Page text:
EDENS CEO On Skating To Where The Retail Puck Is Headed

Jodie McLean, CEO of EDENS
Jodie McLean, CEO of EDENS

Jodie McLean joined EDENS straight out of college after meeting the real estate investment firm’s founder, Joe Edens, through an independent study program while at the University of South Carolina.

“In 1990, I joined as an analyst for two years and then I figured I’d be on my way back to business school.”

Instead, she never left EDENS. She spent as much time as she could with the founder, learning the ins and outs of the business. “I would meet Joe almost every morning at 5 a.m. at the coffee pot and he’d say, ‘Why are you here early? What are you working on right now?’ I’d manufacture reasons for me to be there early. It led being able to learn a lot from him directly.’”

McLean rose through the ranks at EDENS and as she ascended the ladder, the company’s real estate portfolio went from $250 million in assets to its current size of $6.5 billion in assets. “I was really focused in transactions and building the portfolio,” she says. By 2006, as President, she spearheaded a shift in the company’s mentality from being purely transactional based to a focus on building communities. The company owns and operates a number of high-end retail developments, stretching from the east coast to Texas.

Helping the company realize its full potential eventually led her to getting promoted to CEO in 2015, which is where she’s at today. Chief Executive got a chance to speak with McLean about the challenges of retail in the retail industry, the power of diversity in the C-Suite and more. Below are excerpts from this conversation.

What are some of the challenges you are facing on a day-to-day basis as CEO of EDENS?

Well we’re in the retail industry. And so our biggest challenge right is that the consumer, our community members think at the pace of the Internet. And that speed isn’t going to slow down. So their attention span, the speed, the thoughts, their needs or demands are moving at a pace that’s faster than ever. So how do we make sure that we are skating ahead to where the puck’s going, not always just chasing it.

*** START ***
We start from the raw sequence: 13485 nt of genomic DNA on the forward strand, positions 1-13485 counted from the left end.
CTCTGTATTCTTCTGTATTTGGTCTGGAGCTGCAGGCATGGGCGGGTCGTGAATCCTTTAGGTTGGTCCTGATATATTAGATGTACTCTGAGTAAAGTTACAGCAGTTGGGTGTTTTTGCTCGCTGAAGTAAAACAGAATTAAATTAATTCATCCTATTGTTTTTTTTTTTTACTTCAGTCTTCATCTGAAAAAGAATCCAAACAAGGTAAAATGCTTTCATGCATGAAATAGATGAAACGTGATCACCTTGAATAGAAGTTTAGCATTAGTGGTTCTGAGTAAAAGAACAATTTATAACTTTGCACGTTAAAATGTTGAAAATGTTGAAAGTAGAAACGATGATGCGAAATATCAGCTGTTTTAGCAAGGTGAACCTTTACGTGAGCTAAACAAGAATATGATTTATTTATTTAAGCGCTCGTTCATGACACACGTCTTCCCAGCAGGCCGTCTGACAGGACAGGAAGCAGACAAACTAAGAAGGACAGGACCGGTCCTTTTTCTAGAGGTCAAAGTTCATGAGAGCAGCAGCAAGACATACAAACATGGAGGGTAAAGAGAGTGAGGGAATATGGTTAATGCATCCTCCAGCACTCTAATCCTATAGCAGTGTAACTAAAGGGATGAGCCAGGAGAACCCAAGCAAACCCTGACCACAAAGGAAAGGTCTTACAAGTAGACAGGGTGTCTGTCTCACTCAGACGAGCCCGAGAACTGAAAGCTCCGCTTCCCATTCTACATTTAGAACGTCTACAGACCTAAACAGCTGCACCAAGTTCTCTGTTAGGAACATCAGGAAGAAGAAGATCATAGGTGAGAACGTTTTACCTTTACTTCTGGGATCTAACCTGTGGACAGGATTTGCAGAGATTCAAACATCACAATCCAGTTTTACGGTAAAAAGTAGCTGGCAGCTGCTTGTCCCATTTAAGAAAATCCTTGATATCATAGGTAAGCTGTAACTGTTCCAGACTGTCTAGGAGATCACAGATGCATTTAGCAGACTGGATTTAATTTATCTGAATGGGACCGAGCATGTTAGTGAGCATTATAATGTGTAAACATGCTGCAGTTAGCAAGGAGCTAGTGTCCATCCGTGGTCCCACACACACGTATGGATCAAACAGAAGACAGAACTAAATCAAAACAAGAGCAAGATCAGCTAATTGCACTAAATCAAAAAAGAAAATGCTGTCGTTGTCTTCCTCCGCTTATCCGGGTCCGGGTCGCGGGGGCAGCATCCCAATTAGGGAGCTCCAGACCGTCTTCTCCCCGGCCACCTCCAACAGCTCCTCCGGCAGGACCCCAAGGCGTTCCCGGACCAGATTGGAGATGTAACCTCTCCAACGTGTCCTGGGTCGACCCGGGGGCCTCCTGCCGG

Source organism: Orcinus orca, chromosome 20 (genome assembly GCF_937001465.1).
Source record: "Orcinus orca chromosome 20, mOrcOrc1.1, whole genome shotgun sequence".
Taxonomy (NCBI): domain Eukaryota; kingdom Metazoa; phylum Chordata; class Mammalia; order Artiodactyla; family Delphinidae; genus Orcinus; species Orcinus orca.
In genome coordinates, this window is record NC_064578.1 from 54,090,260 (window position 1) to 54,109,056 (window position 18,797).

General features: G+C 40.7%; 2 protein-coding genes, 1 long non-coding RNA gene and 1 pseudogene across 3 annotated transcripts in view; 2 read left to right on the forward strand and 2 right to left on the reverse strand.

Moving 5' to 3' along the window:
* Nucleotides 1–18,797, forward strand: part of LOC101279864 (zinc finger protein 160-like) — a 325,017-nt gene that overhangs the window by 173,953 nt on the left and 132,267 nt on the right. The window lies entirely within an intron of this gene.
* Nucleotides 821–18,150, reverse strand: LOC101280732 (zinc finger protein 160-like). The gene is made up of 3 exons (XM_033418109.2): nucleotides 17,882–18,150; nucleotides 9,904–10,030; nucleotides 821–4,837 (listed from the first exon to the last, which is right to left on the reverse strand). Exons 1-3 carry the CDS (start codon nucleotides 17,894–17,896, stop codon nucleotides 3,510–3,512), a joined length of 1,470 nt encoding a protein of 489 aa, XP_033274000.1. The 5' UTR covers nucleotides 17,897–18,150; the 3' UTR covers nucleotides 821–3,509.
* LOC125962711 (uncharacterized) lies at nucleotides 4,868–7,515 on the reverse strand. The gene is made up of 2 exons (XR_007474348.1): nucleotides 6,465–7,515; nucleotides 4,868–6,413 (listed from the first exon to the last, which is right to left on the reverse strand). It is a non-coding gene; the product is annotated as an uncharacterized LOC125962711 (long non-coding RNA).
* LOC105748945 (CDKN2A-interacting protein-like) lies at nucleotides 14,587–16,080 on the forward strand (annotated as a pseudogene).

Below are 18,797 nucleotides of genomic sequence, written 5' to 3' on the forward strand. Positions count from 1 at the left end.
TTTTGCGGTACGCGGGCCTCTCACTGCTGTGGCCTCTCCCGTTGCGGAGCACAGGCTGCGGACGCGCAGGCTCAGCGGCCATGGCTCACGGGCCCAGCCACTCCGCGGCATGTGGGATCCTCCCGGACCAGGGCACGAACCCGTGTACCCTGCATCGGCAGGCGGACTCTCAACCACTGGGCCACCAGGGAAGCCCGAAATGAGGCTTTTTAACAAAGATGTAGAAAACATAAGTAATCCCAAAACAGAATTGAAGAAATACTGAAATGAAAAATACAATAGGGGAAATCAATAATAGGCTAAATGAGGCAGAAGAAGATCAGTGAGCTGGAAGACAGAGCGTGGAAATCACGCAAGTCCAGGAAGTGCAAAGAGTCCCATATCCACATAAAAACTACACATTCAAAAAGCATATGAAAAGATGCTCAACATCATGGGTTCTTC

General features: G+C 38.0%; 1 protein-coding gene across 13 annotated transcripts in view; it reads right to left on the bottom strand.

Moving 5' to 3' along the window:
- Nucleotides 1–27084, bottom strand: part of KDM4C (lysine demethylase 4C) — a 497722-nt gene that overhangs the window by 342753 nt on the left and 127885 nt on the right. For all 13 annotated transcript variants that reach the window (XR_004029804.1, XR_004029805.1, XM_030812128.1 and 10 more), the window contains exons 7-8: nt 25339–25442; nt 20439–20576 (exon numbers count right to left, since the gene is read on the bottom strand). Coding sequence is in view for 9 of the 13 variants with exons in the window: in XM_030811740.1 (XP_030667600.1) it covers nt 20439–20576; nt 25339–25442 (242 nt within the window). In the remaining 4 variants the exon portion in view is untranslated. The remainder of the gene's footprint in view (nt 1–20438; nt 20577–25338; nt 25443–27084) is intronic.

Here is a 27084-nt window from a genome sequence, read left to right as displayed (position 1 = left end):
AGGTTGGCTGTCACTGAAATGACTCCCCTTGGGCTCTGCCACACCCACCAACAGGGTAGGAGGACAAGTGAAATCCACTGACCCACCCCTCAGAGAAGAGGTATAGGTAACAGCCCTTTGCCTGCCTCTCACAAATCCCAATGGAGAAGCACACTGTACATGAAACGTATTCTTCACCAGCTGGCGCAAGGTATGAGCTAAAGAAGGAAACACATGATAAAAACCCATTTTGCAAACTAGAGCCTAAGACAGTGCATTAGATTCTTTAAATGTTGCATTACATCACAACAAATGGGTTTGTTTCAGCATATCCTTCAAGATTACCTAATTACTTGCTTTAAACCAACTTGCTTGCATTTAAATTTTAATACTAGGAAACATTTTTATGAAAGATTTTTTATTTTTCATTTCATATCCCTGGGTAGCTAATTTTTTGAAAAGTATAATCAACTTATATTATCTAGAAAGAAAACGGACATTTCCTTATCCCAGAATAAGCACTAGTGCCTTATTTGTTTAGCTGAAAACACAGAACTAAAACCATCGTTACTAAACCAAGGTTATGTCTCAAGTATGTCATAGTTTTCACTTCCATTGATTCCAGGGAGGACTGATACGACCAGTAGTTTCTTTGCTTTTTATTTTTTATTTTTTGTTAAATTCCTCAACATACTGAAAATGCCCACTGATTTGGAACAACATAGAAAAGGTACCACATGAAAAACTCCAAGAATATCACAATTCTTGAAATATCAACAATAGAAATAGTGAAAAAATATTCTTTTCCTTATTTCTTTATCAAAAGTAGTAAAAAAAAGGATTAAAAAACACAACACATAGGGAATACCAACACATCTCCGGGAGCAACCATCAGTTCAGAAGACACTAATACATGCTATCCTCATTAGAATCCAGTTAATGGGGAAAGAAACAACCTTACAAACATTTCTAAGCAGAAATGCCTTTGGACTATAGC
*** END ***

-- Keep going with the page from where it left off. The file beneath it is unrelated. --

We spend a huge amount of time thinking about what our role is in community versus I don’t want to say easy, but much more controllable things, such as the physical point. Physical point obviously is always on our minds, but really trying to stay ahead and understand the consumer’s mindset is probably our biggest challenge day to day.

How do you deal with the challenges of retail turnover and “skate to the puck” as you said?

First and foremost, we think primarily about how our community members want to spend their time. What we find is people’s pocketbook follows their time. So we can go on and on time. I don’t think that we are really competing against the center down the street or competing against Amazon. We are competing against whether you want to spend time with us or go on a hike. Do you spend time with us or are you going to go to the movies, go to Hamilton? How do people want to spend their time?

I think that’s first and foremost to us. We think about that a lot and how we design our places. Are they designed in a way where you want to spend your time? We think about the lifestyle of our community members. And as we merchandise to that, have we merchandised our community members to [spend a lot of time with us]? That’s the challenge. That’s where we start.

I would tell you that none of our leasing team, our development team, none of them have a job to fill spaces to lease the spaces they have. Their job really is to think about what is that right merchandise mix. It’s inspiring people to want to spend their time with us.

I know you are a big believer in gender diversity in the C-Suite. Talk to me about your philosophy in this area.

Obviously I highly believe in diversity. I think the reason that the best results come from diverse teams is because it results in diverse thinking and approach to opportunities. For me, the pathway has been really through incredible sponsorship. You go through a period of your career where you’re being mentored, which means you get great guidance and feedback, but then moving into sponsorship, where you have people who are willing to put their own reputation on the line for you.

There are a few things we need to do. The questions, the discussions, the dialogue we have around diversity need to be had with diverse people in the room. This isn’t just an issue for women, this is an issue for all leadership… to be sitting in a room collectively and discussing [the issues] because I think the results speak for themselves. Diversity drives better results.

Do you have a specific initiative you have enacted at EDENS?

We are intentional about talking and addressing these issues. As far as recruitment and hiring goes, we absolutely have policies in place regarding our policies around the pool of candidates that we’re looking at. You wind up hiring a very diverse workforce when you have diverse pool from which are pulling from. So ours have to do more with diversity of the candidates. And then when someone gets to EDENS, we always align them with a mentor, but you can’t just put people together. They have to be really natural relationships. What we found is that forced mentor programs typically aren’t as successful. We go for something that’s more organic.

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